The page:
Haranglab Pilgrimage
August 14, 2004
-- A Very Busy Day!
Photos by James Hayes-Bohanan, unless otherwise noted

Our Haranglab Arrival is shown at the bottom of this page.

We spent the morning of the 14th exploring the Saxon city of Segesvar. Paloma was eager to make friends with whatever cats we saw.
Here, kitty! ... kitty, kitty

Segesvar was a predominantly Saxon (Germanic) city until World War II, and many of Romania's few remaining German speakers can be found here. Most have left, however, because of the discrimination against them, though the German government had to pay a premium to the Romanian government in many cases. The architecture and gardens of the city are quite beautiful.

Gardens Saxons

The Lutheran church in Segesvar is quite heavily fortified, with arrow slits and very thick walls. We were not able to take photos in this church, which included a rather dark and spooky crypt below the altar. Near the entrance, I found this charming corner near the caretaker's quarter.

Fortress church Bike

Segesvar is a heavily fortified, walled city, complete with a great old clock tower. The yellow house to the right of the tower in this photo was the boyhood home of the historic Dracul, Vlad the Impaler. The clock keeps time and chimes on the hour, and the elaborite figurines actually work! The last thing we expected in this tower was a small museum exhibit about Skylab. Apparently a native of the area was among the Cosmonauts involved with that mission.
The tower Clockworks Skylab!

Of course, a kitchy photo with our girls was required!
Dracula Dracul

From the tower we could see the other major foritifications and the old city itself.
The view Tower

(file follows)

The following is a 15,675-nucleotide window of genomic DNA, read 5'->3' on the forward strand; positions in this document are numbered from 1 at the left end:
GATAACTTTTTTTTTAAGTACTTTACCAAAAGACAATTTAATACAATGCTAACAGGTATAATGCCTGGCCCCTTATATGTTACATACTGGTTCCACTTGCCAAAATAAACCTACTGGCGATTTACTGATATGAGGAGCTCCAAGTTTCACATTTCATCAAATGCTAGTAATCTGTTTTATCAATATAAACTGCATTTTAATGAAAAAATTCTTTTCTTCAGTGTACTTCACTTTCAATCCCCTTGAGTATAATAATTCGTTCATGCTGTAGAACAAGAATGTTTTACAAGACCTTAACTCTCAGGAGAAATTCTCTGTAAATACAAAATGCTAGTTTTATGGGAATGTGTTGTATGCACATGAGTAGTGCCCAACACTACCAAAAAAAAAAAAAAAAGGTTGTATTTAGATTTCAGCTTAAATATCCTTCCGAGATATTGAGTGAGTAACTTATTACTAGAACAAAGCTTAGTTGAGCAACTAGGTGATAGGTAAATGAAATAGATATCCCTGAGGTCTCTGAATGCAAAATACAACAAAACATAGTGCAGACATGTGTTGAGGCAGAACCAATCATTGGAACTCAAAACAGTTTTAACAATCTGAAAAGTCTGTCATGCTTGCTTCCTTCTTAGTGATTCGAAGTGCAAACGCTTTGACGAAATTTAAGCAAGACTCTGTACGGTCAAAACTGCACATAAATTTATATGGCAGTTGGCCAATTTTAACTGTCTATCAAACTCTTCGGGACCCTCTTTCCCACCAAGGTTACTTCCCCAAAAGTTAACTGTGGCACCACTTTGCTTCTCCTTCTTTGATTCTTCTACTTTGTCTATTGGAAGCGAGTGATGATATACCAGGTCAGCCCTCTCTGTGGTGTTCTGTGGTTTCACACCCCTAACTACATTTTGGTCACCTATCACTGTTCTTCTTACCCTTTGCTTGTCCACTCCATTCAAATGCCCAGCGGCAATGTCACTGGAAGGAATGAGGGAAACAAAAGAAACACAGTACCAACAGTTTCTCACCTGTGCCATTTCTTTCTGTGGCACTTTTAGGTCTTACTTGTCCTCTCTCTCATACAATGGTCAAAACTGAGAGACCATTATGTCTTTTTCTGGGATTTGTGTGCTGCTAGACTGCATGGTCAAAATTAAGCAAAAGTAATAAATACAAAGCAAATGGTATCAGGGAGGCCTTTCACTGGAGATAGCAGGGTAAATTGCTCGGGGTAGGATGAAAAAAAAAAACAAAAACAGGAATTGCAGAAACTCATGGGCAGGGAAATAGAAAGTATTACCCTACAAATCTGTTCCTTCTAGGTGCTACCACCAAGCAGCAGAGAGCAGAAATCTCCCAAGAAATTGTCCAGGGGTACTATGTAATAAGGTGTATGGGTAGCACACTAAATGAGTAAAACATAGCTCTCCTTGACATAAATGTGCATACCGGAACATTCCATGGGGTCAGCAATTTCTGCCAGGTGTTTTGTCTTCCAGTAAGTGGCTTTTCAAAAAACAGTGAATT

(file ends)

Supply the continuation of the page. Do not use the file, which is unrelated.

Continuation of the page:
Segesvar is one of several cities in Transylvania in which we saw statues of the mythical Romulus and Remus nursing at a wolf. This is one of several not-so-subtle ways in which the Romanian government seeks to assert Roman roots in Transylvania.
Romulus Remus

Because it is a fortified city, Segesvar is built on a hill. The church and school are accessible via a rather long staircase, which was covered to ensure that winter weather would be no excuse for absences. Our girls correctly counted the 176 stairs!
Stairs Stairs

After leaving Segesvar, we took a brief side-trip to Biertan, a UNESCO World Heritage site that is home to another fortress church. The village is quite lovely, and includes not only a heavily fortified and beautiful church, but also another covered staircase. On the way to Biertan, I made a brief recording of a typical highway scene .
Biertan Biertan pulpit Stairs
This view from the Biertan fortress church could be much as it appeared centuries ago.
  Biertan village

Haranglab Arrival

Of course, the main purpose of the pilgrimage was for First Parish Bridgewater Unitarian Universalist and the Unitarian Church in Haranglab -- which had been partner congregations for about two years -- to have their first face-to-face visit.  Thus our arrival in Haranglab on the evening of August 15 was the most keenly anticipated part of the trip. We were greeted with a truly profound attitude of welcoming, which overcame our substantial differences of language, culture, theology, and life experience.